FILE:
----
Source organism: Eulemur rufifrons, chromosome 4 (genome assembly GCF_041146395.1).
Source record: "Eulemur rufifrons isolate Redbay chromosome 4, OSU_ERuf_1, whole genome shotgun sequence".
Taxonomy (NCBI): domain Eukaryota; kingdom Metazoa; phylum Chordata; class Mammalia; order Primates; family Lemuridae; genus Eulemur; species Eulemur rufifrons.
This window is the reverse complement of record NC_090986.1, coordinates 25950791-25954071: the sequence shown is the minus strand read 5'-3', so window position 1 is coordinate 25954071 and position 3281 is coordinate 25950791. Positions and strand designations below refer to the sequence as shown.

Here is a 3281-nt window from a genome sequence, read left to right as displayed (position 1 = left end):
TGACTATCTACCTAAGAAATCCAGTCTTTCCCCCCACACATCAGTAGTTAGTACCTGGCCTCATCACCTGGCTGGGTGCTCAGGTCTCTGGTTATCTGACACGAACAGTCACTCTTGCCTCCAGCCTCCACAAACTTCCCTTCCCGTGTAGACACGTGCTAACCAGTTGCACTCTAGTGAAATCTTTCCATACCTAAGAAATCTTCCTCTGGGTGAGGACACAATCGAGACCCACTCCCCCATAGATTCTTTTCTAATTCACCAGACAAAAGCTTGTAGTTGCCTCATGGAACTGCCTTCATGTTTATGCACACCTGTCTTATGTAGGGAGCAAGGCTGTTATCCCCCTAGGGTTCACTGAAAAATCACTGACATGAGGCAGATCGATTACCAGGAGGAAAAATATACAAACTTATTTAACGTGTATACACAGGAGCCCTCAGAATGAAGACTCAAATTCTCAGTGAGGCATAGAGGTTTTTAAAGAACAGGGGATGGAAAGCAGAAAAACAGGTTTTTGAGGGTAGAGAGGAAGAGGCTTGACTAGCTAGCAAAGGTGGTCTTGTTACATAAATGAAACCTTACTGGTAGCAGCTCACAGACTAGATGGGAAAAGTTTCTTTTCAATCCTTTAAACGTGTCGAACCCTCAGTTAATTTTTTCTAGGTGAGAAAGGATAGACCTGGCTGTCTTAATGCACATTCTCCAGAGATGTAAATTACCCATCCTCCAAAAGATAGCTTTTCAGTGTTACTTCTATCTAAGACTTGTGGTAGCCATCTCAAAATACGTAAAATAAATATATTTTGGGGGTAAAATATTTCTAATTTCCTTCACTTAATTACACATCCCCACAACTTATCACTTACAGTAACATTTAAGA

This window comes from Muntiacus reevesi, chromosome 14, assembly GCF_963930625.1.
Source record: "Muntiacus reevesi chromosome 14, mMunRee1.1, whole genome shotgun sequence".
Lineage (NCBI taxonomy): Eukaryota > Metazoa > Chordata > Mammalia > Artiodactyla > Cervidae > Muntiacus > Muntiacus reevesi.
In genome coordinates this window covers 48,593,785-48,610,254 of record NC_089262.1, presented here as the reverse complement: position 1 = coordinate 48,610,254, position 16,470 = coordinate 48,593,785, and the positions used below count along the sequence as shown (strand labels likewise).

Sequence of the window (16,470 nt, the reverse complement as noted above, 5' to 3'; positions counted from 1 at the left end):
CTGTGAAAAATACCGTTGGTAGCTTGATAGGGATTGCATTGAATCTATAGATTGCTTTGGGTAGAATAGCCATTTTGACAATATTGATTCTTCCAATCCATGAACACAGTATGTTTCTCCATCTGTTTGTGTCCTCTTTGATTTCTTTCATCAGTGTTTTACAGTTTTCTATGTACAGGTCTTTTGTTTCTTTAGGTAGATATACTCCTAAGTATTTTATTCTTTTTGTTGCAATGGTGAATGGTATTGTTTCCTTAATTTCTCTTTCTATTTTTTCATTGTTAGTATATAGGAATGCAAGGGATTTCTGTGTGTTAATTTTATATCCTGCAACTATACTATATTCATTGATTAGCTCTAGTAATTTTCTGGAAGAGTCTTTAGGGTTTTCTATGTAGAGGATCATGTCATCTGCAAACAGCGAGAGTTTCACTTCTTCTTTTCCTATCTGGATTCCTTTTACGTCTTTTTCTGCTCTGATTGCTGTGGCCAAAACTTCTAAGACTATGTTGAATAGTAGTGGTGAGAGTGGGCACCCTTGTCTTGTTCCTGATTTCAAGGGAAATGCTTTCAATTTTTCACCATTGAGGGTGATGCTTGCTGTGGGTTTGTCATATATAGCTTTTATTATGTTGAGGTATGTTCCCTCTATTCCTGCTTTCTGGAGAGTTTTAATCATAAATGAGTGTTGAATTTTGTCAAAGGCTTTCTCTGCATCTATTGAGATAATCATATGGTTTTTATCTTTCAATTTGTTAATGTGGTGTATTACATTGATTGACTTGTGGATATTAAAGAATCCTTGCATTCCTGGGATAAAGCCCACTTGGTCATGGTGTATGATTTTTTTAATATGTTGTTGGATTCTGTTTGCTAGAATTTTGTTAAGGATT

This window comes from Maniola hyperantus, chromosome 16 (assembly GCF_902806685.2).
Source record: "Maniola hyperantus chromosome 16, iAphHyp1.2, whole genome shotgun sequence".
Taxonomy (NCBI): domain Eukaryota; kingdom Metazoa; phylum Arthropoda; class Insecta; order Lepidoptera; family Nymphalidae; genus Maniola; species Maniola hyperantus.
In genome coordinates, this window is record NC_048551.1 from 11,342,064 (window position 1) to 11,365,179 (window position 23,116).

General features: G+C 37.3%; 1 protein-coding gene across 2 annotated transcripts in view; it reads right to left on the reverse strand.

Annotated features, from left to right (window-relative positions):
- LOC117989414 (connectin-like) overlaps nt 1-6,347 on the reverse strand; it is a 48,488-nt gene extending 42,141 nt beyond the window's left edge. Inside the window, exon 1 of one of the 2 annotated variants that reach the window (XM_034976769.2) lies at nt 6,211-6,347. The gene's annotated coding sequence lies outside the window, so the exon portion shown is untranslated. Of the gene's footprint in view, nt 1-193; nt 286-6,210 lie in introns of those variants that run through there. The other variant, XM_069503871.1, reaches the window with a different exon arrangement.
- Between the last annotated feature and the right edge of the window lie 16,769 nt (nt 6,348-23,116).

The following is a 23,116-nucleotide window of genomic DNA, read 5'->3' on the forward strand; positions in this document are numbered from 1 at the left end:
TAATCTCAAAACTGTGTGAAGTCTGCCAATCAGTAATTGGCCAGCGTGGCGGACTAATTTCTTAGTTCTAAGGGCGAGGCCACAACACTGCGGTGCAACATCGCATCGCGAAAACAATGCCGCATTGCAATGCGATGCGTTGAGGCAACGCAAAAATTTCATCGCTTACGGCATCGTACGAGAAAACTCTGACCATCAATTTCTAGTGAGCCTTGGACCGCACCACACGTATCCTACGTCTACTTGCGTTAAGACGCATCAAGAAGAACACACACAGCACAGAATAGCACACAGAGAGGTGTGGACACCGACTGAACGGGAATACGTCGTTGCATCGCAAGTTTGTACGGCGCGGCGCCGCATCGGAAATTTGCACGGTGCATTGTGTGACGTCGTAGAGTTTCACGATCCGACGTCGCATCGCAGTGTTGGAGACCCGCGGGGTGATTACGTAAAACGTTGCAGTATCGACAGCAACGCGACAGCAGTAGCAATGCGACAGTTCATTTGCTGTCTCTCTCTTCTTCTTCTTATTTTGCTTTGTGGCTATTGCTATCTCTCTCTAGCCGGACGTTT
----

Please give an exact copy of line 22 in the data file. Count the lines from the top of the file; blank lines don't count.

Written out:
TAATCTCAAAACTGTGTGAAGTCTGCCAATCAGTAATTGGCCAGCGTGGCGGACTAATTTCTTAGTTCTAAGGGCGAGGCCACAACACTGCGGTGCAACATCGCATCGCGAAAACAATGCCGCATTGCAATGCGATGCGTTGAGGCAACGCAAAAATTTCATCGCTTACGGCATCGTACGAGAAAACTCTGACCATCAATTTCTAGTGAGCCTTGGACCGCACCACACGTATCCTACGTCTACTTGCGTTAAGACGCATCAAGAAGAACACACACAGCACAGAATAGCACACAGAGAGGTGTGGACACCGACTGAACGGGAATACGTCGTTGCATCGCAAGTTTGTACGGCGCGGCGCCGCATCGGAAATTTGCACGGTGCATTGTGTGACGTCGTAGAGTTTCACGATCCGACGTCGCATCGCAGTGTTGGAGACCCGCGGGGTGATTACGTAAAACGTTGCAGTATCGACAGCAACGCGACAGCAGTAGCAATGCGACAGTTCATTTGCTGTCTCTCTCTTCTTCTTCTTATTTTGCTTTGTGGCTATTGCTATCTCTCTCTAGCCGGACGTTT